*Simmons College will honor the late Gwen Ifill by naming its new College of Media, Arts, and Humanities after her. It makes Ifill the first black journalist to be honored on a majority-white campus.
The newly formed Gwen Ifill College of Media, Arts, and Humanities is scheduled to launch in fall 2018. It’s one of four colleges recently formed to help restructure Simmons College’s range of academic studies.
Simmons made the announcement on the first anniversary of Ifill’s death from cancer at 61, Journal-isms reports. She was the longtime PBS news anchor who had served as a co-host of the “PBS NewsHour” and as moderator of PBS’ “Washington Week.” Before that, she was a journalist at the Washington Post, New York Times and NBC News.
“For over 100 years, our mission at Simmons has been to prepare our students to lead meaningful lives and build successful careers. Gwen’s example stands tall in that mission,” Helen Drinan, president of Simmons, said in a news release. “The kind of unimpeded curiosity Gwen brought to her work, coupled with her warmth, integrity and commitment to truth-telling, is something all of our students aspire to — no matter what field of study they pursue. We are extraordinarily proud of her and so pleased to formalize her legacy at Simmons this way.”
Roberto Ifill, Gwen’s brother, added, “Simmons was a launching pad for Gwen and prepared her well. My sister leveraged her education to excel as a liberally educated, consummate professional. She graduated thoroughly grounded in the liberal arts and sciences, and well-prepared professionally to embark on her journalism career, and it all started at Simmons.”
The Ifill family “has donated a collection of Gwen’s papers, materials, photographs, awards, memorabilia, and clothing to Simmons College,” spokeswoman Elizabeth Sullivan told Journal-isms by email.
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*Jazmine Hughes, associate editor of New York Times Magazine, listed a couple of expected accomplishments as her biggest moments of 2017: “her first feature for the publication and the Letters of Recommendation column that she edits,” Madeline Berg noted for Forbes magazine, introducing the media section of its latest “30 Under 30” list.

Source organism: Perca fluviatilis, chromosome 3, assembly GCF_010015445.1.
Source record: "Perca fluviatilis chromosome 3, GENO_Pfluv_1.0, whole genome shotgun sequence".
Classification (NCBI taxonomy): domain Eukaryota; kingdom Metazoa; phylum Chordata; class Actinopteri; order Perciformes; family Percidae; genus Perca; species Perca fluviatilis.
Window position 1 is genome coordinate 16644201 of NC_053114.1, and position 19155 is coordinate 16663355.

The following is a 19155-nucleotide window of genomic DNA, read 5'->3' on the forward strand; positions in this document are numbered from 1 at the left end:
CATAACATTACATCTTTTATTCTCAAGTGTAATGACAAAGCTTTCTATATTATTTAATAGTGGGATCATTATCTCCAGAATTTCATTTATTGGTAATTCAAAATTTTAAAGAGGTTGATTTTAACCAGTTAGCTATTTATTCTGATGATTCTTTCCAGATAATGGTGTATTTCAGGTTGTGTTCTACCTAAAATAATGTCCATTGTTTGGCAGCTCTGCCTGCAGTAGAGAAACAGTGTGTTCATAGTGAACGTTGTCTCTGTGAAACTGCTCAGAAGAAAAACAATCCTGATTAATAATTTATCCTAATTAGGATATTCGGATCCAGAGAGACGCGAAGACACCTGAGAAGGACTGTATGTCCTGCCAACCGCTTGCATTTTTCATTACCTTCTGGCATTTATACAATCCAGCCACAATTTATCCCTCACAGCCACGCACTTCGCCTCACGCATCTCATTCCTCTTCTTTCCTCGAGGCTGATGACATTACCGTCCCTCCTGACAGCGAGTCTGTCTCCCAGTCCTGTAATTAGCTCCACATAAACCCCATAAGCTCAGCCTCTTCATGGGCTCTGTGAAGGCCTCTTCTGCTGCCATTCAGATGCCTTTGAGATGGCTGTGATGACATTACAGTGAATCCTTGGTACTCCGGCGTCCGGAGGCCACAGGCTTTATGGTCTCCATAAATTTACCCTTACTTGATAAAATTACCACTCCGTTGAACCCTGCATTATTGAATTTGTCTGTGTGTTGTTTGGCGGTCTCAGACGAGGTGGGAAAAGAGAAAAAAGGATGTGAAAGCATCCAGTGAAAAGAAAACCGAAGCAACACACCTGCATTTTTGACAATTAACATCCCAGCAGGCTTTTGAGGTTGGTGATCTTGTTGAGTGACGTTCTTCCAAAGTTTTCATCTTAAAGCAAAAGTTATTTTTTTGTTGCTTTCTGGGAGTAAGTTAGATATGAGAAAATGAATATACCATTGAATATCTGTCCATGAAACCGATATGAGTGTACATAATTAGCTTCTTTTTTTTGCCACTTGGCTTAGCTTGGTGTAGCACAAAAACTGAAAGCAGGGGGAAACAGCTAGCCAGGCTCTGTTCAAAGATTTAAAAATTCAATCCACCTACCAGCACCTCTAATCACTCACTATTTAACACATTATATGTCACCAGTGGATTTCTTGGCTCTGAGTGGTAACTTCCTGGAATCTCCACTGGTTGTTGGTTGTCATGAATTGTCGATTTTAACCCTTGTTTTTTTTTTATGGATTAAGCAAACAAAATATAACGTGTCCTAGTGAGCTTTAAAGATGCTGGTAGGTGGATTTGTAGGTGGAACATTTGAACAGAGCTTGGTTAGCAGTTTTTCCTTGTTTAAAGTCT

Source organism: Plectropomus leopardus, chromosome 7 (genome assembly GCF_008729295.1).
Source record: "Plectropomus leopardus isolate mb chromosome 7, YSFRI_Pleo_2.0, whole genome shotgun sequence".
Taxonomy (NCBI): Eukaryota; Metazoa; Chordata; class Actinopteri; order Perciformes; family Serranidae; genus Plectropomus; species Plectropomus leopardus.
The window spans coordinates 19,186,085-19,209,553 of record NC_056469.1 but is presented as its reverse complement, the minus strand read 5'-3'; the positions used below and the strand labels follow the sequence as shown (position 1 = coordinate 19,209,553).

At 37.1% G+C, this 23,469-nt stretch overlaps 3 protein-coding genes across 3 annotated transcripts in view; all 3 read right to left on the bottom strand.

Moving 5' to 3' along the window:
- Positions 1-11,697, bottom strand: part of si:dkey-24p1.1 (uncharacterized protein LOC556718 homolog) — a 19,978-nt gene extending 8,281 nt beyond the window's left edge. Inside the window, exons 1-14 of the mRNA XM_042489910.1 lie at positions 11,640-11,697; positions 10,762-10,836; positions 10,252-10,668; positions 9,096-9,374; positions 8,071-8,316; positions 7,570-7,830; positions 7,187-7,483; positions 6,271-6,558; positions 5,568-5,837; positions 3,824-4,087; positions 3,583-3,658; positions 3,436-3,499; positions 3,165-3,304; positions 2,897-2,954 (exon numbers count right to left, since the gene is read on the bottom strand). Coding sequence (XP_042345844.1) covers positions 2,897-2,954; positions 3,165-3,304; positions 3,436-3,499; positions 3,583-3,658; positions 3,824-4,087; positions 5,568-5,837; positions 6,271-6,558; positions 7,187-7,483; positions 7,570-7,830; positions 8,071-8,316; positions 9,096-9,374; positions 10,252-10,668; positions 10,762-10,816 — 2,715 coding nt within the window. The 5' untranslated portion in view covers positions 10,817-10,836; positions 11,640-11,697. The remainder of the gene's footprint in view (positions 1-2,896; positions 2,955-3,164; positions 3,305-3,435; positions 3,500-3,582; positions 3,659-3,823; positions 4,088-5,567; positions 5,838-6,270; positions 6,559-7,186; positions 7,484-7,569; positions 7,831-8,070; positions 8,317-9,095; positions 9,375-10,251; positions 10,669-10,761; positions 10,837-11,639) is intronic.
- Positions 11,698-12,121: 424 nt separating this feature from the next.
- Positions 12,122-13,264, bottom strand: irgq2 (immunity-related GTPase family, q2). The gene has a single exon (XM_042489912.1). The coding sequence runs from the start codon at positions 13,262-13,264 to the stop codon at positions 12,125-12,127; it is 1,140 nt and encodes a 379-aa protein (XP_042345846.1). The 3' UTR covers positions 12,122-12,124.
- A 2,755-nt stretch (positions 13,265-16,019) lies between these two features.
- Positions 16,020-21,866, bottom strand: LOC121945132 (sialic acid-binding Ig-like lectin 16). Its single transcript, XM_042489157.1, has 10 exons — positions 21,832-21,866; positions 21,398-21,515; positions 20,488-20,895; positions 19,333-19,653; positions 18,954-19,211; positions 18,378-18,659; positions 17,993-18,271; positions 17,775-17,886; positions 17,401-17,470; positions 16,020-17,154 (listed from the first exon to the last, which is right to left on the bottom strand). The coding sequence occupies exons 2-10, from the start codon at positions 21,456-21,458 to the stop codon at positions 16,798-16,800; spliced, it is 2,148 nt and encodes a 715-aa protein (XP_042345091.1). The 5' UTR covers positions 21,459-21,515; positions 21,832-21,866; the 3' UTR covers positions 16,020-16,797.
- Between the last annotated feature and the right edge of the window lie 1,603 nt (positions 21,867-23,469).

“But Hughes also mentioned something less typical for someone with her title. She had met a woman who had gotten a job through Writers of Color — the database she cofounded to help assigning editors discover more diverse writers. ‘We both cried,’ Hughes says of the meeting.
“Hughes has dedicated her career to diverse storytelling — whether she’s writing and editing the stories of others or helping writers of color tell their stories. She joins those on 2018’s 30 Under 30 Media list who have done the same: Some tell the stories; some have created the outlets that host the storytelling; some make the business decisions that allow those platforms to thrive. All are under age 30 as of December 31, 2017 and have never appeared on a previous 30 Under 30 list. . . .”
Among the trio of judges was Elaine Welteroth, editor-in-chief of Teen Vogue.
- Laila Alawa, 26, co-founder, the Tempest
- Marley Dias, 13, founder, #1000blackgirlbooks
- Aaron Edwards, 26, special projects editor, the Outline
- Jazmine Hughes, 26, associate editor, New York Times Magazine
- Rupi Kaur, 25, author
- Khaled Khatib, 21, cinematographer, “The White Helmets”
- Benny Luo, 29, founder, NextShark
- Brent Chow, 28, and
- Sophia Dominguez, 25, co-founders, SVRF
- Windsor Hanger Western, 29, Annie Wang, 28, and Stephanie Kaplan Lewis, 29, co-founders, Her Campus Media
- Lilly Workneh, 26, senior editor, Black Voices, HuffPost